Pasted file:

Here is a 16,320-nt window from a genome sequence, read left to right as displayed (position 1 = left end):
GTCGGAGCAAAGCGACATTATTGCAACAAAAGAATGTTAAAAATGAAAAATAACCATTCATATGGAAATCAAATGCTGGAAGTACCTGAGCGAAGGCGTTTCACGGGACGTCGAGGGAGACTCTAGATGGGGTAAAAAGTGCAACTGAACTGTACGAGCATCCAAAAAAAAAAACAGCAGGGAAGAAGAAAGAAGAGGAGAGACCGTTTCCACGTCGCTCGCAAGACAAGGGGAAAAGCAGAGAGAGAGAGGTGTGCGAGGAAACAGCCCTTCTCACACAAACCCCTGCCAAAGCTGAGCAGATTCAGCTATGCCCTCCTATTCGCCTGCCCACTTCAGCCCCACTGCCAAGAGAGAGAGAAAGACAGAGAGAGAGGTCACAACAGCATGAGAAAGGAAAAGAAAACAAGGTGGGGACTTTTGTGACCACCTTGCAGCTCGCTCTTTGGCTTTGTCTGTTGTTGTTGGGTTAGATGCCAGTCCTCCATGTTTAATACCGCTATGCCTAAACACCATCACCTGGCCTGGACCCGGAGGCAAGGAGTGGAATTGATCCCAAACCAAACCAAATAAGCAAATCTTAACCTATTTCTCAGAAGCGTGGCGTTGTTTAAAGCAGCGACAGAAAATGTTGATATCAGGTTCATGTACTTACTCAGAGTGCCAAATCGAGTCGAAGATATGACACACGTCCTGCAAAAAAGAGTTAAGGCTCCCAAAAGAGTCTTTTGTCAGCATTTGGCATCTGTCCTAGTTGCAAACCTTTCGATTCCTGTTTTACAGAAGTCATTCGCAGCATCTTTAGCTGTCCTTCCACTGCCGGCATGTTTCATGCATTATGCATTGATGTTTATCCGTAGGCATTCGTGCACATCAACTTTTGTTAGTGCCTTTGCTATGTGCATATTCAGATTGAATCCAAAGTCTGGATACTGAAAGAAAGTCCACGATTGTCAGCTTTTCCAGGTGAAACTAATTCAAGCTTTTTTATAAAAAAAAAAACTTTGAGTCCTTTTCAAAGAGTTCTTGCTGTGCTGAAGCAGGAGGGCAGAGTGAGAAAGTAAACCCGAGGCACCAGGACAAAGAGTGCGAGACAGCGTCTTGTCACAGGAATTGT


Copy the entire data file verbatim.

Here is a 16,320-nt window from a genome sequence, read left to right as displayed (position 1 = left end):
GTCGGAGCAAAGCGACATTATTGCAACAAAAGAATGTTAAAAATGAAAAATAACCATTCATATGGAAATCAAATGCTGGAAGTACCTGAGCGAAGGCGTTTCACGGGACGTCGAGGGAGACTCTAGATGGGGTAAAAAGTGCAACTGAACTGTACGAGCATCCAAAAAAAAAAACAGCAGGGAAGAAGAAAGAAGAGGAGAGACCGTTTCCACGTCGCTCGCAAGACAAGGGGAAAAGCAGAGAGAGAGAGGTGTGCGAGGAAACAGCCCTTCTCACACAAACCCCTGCCAAAGCTGAGCAGATTCAGCTATGCCCTCCTATTCGCCTGCCCACTTCAGCCCCACTGCCAAGAGAGAGAGAAAGACAGAGAGAGAGGTCACAACAGCATGAGAAAGGAAAAGAAAACAAGGTGGGGACTTTTGTGACCACCTTGCAGCTCGCTCTTTGGCTTTGTCTGTTGTTGTTGGGTTAGATGCCAGTCCTCCATGTTTAATACCGCTATGCCTAAACACCATCACCTGGCCTGGACCCGGAGGCAAGGAGTGGAATTGATCCCAAACCAAACCAAATAAGCAAATCTTAACCTATTTCTCAGAAGCGTGGCGTTGTTTAAAGCAGCGACAGAAAATGTTGATATCAGGTTCATGTACTTACTCAGAGTGCCAAATCGAGTCGAAGATATGACACACGTCCTGCAAAAAAGAGTTAAGGCTCCCAAAAGAGTCTTTTGTCAGCATTTGGCATCTGTCCTAGTTGCAAACCTTTCGATTCCTGTTTTACAGAAGTCATTCGCAGCATCTTTAGCTGTCCTTCCACTGCCGGCATGTTTCATGCATTATGCATTGATGTTTATCCGTAGGCATTCGTGCACATCAACTTTTGTTAGTGCCTTTGCTATGTGCATATTCAGATTGAATCCAAAGTCTGGATACTGAAAGAAAGTCCACGATTGTCAGCTTTTCCAGGTGAAACTAATTCAAGCTTTTTTATAAAAAAAAAAACTTTGAGTCCTTTTCAAAGAGTTCTTGCTGTGCTGAAGCAGGAGGGCAGAGTGAGAAAGTAAACCCGAGGCACCAGGACAAAGAGTGCGAGACAGCGTCTTGTCACAGGAATTGT